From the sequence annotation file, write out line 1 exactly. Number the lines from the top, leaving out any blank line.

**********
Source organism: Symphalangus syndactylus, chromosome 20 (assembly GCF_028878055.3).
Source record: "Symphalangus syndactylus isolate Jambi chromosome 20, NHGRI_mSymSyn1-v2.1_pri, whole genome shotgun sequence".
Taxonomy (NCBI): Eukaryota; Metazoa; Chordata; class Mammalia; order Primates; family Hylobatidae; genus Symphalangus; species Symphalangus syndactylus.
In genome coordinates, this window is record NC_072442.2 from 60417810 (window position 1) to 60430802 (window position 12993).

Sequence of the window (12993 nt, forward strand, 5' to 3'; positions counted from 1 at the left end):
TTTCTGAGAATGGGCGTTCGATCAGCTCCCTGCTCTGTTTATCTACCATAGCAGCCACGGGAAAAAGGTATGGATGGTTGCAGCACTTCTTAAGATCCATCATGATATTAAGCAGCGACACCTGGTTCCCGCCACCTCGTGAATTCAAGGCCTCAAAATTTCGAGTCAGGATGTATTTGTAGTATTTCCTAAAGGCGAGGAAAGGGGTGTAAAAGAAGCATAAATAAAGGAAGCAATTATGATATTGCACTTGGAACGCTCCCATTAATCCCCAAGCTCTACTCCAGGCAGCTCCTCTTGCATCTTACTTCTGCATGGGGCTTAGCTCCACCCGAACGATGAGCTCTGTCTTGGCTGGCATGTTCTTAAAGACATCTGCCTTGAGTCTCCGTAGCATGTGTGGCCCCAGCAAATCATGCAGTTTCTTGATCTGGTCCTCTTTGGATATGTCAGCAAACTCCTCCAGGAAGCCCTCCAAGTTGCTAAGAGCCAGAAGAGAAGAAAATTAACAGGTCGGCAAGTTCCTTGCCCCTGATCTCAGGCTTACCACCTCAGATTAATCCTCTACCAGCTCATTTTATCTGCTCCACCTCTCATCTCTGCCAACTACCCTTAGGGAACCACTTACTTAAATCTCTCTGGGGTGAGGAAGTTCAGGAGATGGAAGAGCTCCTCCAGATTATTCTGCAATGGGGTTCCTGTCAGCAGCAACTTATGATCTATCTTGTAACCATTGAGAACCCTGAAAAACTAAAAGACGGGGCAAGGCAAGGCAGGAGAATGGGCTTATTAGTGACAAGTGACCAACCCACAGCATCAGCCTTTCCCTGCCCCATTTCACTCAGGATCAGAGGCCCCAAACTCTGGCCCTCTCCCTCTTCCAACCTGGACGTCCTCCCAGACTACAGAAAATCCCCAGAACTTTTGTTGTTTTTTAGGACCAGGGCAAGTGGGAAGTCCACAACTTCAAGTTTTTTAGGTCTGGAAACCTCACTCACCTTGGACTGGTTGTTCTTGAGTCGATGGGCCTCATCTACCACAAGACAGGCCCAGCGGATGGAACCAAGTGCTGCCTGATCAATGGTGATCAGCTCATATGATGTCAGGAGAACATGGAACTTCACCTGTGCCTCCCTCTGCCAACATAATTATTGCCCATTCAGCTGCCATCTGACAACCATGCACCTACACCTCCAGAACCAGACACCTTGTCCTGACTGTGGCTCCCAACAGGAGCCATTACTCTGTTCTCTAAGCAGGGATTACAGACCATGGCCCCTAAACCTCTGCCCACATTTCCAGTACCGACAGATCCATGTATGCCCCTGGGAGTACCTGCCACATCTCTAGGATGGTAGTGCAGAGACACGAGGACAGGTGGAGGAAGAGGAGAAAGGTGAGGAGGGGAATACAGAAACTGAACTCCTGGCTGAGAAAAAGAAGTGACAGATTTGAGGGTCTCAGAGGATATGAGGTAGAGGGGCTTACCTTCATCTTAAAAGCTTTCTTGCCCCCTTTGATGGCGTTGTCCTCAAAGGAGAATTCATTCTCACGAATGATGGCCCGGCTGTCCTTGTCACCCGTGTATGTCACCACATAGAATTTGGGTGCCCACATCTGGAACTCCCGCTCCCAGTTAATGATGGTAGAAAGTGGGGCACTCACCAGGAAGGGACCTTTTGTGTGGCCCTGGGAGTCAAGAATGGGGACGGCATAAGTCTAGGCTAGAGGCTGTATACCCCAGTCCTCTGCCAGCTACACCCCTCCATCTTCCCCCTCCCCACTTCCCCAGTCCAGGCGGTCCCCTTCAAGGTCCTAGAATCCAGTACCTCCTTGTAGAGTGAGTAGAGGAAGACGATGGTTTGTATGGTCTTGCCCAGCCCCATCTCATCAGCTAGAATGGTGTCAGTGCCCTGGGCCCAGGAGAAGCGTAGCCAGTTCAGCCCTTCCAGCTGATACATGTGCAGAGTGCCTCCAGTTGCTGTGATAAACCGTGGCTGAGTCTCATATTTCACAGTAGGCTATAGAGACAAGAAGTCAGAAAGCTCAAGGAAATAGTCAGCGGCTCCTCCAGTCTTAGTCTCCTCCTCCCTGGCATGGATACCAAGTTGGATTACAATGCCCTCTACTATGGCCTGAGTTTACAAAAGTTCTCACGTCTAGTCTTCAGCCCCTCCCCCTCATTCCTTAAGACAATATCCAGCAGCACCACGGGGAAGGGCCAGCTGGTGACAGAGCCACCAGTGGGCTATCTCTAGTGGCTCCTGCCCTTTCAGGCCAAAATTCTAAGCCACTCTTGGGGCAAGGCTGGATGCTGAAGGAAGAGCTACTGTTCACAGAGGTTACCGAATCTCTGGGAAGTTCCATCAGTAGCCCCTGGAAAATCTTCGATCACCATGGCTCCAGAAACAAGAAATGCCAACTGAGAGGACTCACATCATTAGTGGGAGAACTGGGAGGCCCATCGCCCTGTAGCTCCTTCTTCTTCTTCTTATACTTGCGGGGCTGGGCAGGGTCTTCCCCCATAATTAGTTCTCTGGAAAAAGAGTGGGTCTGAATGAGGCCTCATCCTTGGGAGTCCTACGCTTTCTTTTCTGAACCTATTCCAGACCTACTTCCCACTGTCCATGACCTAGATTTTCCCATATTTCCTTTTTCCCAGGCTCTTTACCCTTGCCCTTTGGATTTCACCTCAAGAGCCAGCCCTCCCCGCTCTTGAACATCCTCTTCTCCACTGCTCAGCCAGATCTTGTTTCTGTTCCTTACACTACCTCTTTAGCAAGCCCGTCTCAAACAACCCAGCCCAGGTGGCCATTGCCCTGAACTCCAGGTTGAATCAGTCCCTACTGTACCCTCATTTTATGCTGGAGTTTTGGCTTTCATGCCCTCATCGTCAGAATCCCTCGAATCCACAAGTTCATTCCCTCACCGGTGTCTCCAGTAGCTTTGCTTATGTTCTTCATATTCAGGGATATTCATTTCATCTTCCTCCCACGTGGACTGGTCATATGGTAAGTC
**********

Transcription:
Source organism: Symphalangus syndactylus, chromosome 20 (assembly GCF_028878055.3).